|Humility… not really their strong suit.|
Last night, I dreamt there were two giant snakes in my house. I walked in and they slithered towards me. I ran and opened the door, jumped out of the way, and they slithered out. I slammed the door and locked it, only to walk down my hall and see my 2-year-old son screaming. He'd opened the bathroom door and the snakes were sitting there in the bathtub, hissing and snapping at him. I ran down the hall, but not before one of them got his foot. The snake was trying to swallow my family. I grabbed my son and pulled his foot out of the snakes mouth then grabbed it by the head. The other one slithered off, but the one I had by the mouth was whipping me with his body trying to shake himself free. I smashed his head between my hands even harder attempting to suffocate him. For a few seconds I thought I was successful as he was quiet and motionless, but as soon as I let up any of my grip he would start whipping around again, trying to open his mouth. I carried the snake out of the house and into the garage. I was looking for a shovel so I could stop him once and for all, but I couldn't find one anywhere. Finally I found some twine, and thought at the very least I could tie his mouth shut so he couldn't hurt my family anymore. I tied the twine around his mouth and dropped the snake to the floor, but he still kept slithering toward my family, trying to wrap himself around my kids. Suddenly, in the corner, a shovel appeared. I grabbed it, returned to the snake, lifted the shovel high above my head… then I woke up.
Now I'm sure some of you are thinking, "Wow, what type of weird burrito did you eat before bed?" But, actually this dream makes perfect sense given the last few days I've had.
AHA, or Abolish Human Abortion, has almost always rubbed me the wrong way. I think I liked them for maybe a week because they have some pretty sweet graphics, but by day 8 of following them I saw who they really were. They are the exact thing we're fighting here at New Wave Feminists, in my opinion. We don't hate post-abortive women. We love them more because we know what they've been through. We don't hate abortion-minded girls. We love them more, because we know their need is great. Where we are trying to create a culture of compassion and empathy for these women, AHA shouts bible verses because these "murderers" (in their words) need to be confronted with AHA's twisted idea of truth in order to reap forgiveness and find salvation. According to them we're truly the ones who hate these women since we're offering them help and resources and "not calling out their sin." AHA is not pro-life, which they desperately want prolifers to know (although those outside of the anti-abortion world will never know the difference). They are Christian fundamentalists, no better than Westboro Baptist Church, who simply chose abortion as their avenue of reaching the masses, rather than dead soldiers.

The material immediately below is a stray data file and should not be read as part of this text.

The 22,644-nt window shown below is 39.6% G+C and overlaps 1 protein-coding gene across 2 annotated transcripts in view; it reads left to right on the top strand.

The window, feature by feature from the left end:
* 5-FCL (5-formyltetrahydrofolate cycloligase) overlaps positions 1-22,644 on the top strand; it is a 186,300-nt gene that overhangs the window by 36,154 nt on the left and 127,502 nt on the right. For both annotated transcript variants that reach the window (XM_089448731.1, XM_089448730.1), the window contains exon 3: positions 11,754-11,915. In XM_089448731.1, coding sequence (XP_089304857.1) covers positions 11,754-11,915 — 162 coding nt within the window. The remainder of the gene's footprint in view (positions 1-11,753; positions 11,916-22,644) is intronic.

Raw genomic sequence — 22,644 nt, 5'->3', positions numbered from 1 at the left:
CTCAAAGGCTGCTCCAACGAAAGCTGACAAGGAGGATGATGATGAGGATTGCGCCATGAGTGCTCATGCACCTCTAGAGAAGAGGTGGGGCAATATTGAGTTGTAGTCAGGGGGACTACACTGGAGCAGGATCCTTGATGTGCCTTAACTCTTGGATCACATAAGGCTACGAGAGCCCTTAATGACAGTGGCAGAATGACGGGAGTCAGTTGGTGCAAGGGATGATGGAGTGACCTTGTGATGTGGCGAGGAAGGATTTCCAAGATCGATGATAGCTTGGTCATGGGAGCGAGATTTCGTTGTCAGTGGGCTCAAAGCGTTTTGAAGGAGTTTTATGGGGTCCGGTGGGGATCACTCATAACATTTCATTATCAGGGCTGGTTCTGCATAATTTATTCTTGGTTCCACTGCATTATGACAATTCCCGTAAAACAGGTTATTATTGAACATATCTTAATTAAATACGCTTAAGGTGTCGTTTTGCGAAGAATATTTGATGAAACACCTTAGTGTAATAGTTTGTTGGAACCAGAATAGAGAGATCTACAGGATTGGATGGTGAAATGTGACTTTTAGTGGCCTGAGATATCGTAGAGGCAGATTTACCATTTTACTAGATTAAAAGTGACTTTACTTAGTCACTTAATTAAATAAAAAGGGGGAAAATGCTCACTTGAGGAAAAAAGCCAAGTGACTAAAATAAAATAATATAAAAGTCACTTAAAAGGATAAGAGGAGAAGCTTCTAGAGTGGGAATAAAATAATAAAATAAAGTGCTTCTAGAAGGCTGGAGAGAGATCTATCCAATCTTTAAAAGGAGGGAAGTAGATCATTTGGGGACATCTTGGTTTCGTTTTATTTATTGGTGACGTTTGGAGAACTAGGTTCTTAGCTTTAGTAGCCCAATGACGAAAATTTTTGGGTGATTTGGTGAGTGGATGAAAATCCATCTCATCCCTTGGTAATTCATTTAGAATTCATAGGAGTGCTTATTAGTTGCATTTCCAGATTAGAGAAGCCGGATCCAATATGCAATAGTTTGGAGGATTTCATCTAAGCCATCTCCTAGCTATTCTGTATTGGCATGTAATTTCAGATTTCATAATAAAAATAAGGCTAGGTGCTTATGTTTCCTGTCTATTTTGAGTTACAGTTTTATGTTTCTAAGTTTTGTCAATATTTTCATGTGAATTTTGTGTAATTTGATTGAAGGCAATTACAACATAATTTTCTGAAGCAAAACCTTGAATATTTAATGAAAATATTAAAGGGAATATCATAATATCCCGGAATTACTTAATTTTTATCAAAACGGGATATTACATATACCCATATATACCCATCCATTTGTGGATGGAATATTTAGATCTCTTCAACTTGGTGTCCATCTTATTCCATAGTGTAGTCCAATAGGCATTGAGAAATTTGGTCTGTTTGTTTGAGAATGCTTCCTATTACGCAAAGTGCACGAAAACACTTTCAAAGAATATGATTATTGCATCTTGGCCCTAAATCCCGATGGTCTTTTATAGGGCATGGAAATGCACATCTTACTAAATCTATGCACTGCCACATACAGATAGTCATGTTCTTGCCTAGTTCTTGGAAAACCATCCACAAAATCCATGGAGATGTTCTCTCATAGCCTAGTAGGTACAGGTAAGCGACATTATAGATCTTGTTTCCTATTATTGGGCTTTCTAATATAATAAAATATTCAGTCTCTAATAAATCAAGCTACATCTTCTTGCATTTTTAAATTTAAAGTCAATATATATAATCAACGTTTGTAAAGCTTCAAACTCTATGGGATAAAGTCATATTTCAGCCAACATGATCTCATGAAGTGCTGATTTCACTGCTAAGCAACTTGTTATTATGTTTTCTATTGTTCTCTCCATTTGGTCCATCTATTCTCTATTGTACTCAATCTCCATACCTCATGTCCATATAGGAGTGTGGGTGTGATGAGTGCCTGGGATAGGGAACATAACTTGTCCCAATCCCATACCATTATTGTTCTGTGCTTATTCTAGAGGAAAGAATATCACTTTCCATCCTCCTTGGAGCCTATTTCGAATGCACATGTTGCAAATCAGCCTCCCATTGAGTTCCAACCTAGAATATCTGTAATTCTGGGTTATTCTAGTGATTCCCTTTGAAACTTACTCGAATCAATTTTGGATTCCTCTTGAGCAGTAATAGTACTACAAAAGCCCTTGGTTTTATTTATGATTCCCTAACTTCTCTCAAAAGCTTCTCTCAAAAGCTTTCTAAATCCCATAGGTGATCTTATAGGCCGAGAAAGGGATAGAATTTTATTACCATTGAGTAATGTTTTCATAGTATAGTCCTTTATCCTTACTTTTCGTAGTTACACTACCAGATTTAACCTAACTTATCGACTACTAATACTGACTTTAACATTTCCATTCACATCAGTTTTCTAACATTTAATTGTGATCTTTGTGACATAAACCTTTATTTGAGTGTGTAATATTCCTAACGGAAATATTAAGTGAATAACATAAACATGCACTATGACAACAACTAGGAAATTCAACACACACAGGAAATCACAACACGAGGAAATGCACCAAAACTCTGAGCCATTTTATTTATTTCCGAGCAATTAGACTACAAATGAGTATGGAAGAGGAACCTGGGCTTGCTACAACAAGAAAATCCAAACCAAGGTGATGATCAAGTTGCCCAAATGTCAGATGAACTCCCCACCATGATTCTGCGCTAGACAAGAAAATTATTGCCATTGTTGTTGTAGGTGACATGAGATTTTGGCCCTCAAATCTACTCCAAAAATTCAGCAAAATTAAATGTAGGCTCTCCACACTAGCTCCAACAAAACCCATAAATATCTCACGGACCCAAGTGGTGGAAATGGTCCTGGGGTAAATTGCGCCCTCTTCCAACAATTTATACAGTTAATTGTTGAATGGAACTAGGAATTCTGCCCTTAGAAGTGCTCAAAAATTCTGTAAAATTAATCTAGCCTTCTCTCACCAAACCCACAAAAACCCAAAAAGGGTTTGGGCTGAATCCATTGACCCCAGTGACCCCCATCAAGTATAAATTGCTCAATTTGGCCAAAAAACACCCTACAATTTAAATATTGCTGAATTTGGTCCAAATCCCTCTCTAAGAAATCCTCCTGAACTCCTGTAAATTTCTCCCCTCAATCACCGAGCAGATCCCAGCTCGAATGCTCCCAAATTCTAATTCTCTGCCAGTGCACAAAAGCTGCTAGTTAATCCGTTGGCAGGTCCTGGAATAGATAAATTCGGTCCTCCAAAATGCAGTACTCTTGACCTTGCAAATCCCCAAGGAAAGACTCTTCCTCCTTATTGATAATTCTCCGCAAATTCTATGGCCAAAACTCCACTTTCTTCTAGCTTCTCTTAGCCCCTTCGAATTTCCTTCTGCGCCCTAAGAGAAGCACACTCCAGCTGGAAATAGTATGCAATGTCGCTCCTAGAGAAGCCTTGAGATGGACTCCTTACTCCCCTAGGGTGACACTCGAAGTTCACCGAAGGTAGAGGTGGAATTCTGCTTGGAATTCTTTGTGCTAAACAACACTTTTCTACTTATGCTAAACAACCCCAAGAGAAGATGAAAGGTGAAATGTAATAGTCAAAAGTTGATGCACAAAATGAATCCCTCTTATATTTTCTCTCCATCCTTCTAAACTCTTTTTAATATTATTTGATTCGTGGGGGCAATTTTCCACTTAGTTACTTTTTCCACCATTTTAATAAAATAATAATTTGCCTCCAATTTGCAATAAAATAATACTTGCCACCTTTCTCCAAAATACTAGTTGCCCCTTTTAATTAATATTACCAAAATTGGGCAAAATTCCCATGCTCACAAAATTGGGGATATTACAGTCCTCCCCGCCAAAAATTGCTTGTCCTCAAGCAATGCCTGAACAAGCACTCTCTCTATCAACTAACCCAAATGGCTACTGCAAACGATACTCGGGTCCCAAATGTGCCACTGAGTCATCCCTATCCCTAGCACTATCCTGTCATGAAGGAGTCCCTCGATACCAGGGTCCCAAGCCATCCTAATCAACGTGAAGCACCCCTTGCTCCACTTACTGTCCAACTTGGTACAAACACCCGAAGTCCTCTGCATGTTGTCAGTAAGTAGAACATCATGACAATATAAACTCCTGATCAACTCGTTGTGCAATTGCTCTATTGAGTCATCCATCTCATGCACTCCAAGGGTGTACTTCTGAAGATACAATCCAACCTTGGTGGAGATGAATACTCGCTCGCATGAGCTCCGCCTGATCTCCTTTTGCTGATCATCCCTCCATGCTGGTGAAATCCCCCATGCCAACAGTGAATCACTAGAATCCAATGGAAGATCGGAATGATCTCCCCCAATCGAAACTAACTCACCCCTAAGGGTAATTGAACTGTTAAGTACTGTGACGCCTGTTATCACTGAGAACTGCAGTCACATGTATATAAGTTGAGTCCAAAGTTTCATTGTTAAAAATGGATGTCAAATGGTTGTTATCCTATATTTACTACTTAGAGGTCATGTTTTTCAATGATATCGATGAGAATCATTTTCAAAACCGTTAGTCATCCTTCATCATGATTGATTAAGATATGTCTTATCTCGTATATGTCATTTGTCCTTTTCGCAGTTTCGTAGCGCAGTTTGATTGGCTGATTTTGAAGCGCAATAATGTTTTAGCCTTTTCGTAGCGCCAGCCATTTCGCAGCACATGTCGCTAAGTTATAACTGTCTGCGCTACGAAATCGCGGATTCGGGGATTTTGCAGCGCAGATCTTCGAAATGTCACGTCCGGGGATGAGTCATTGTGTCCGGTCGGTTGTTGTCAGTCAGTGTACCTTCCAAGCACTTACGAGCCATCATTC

For a while they were a fleeting annoyance to me, slithering out of my house whenever they entered my mind. Then last week they came to a Dallas suburb, and were demonstrating in front of a high school, with their giant graphic images and aggressive banter. I'd finally had enough.
See, I don't live in a bubble like they do, only venturing out of it to shout down "the world" with "truth" and condemnation. I truly am IN the world, and surround myself with people who are fervently pro-choice. That's where I feel called to be right now. I want them to see that we're not all nuts… actually most of us aren't. I want the world to see the pro-life movement's heart for women and desire to serve those in need. I want us to build relationships- true, authentic relationships- so that if any of these friends ever find themselves dealing with an unplanned pregnancy they will come to one of us because they know we are safe. And so far we've been pretty successful at getting that message out. Which is why it's so hard to know many of the people in Dallas, who I am in community with, and perhaps the only pro-life voice they might be hearing, were seeing these extremists outside of a local school and lumping us all together. They were hurting the people I feel called to love and I felt compelled to speak out about that.